Richard Rodriguez, "The Achievement of Desire": Analysis Essay

1421 Words Oct 30th, 2011 6 Pages
Stephanie Li
Professor Pines
Rhetoric 101
8 October 2011
Word Count: 1394
Rodriguez’s Transformation: Developing a “Sociological Imagination” In his essay, “The Achievement of Desire,” Richard Rodriguez informs readers that he was a scholarship boy throughout his educational career. He uses his own personal experiences, as well as Richard Hoggart’s definition of the “scholarship boy,” to describe himself as someone who constantly struggles with balancing his life between family and education, and ends up on the side of education. In recognizing himself as a “scholarship boy,” he shows that he has gained what sociologist C. Wright Mills terms the “sociological imagination,” which “enables its possessor to understand the larger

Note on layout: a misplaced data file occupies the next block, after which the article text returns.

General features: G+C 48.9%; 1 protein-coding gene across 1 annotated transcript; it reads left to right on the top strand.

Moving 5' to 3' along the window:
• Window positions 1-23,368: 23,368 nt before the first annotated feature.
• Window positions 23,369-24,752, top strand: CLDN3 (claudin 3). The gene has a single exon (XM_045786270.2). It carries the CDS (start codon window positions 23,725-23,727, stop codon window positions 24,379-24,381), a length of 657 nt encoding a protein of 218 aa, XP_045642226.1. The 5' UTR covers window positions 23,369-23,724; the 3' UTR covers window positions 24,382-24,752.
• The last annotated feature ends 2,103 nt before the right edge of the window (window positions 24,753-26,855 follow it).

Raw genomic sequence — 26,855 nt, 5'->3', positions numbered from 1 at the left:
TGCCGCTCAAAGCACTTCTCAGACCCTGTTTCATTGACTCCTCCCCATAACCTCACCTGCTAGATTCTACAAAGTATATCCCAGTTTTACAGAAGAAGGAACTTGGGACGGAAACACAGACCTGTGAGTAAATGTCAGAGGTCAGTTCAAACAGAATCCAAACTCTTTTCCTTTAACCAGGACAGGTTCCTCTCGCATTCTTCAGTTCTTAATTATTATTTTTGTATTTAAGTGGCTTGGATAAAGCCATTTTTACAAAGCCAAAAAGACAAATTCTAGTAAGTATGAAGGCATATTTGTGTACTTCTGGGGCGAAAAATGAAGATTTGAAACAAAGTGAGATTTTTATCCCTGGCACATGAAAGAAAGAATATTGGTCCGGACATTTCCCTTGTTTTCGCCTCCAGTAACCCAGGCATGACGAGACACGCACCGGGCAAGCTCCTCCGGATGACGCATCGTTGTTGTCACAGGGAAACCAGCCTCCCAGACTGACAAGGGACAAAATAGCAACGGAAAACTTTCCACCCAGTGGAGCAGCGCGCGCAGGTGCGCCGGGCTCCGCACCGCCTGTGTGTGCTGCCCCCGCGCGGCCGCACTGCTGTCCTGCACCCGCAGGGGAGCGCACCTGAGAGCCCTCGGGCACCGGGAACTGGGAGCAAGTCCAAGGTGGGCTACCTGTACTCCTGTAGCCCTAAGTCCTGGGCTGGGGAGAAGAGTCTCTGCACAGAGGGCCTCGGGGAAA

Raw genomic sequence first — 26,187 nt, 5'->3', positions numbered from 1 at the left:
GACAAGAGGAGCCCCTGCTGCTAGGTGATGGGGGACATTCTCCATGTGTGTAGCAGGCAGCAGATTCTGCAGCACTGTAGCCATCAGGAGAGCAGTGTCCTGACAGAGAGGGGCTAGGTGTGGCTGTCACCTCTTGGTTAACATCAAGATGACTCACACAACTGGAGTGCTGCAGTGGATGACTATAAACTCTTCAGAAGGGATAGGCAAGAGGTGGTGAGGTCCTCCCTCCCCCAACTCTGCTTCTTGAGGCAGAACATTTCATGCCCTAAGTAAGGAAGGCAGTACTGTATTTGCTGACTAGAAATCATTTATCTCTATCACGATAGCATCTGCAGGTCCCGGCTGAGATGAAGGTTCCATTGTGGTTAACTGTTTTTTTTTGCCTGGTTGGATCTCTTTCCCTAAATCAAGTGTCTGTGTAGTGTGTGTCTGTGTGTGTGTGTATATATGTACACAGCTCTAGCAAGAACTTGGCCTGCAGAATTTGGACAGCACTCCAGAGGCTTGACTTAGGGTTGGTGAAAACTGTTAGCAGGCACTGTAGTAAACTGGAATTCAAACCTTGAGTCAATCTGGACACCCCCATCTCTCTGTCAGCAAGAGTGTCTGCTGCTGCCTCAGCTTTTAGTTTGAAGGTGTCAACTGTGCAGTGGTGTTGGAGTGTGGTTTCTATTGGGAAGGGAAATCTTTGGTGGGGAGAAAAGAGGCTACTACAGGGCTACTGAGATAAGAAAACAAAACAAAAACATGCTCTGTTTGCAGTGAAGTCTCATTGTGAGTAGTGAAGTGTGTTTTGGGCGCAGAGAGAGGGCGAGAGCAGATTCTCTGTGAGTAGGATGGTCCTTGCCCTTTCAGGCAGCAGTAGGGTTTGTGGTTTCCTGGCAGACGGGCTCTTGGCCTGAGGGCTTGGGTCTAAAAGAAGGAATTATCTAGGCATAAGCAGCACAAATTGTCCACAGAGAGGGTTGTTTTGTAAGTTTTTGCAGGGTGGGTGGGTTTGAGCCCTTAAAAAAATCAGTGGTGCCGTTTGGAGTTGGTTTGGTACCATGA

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His father received very little formal education in Mexico, until he left school to work for his uncle, and ended up in America with no high school education and a low-paying job. Although his parents were not educated enough to help him with his homework or support him with his education as much as they wanted to, Rodriguez finally realizes that his parents wanted to give their children the “chances the never had” (521). As a child, and as a “scholarship boy,” Rodriguez “evaded nostalgia” (519) and tried to forget about his conflict between education and culture. In fact, he did his best to block out his past all the way until he was in London. However, when Rodriguez finally looked back at his childhood, he was able to objectively see what he lost because of his focus on “getting educated” (528). He developed a “sociological imagination,” and was finally able to see that there is a common theme in society, and that this common theme or social force directly affects him and his life. In his essay, Rodriguez tells us how education affected him. He was so focused on getting a good education that he failed to realize the lessons that were put in front of him. For example, Rodriguez was too interested in his books and learning more facts, and not interested enough in the big picture. He read many non-fiction books, textbooks, and fictional novels, and asked himself why he read them. He said that “they

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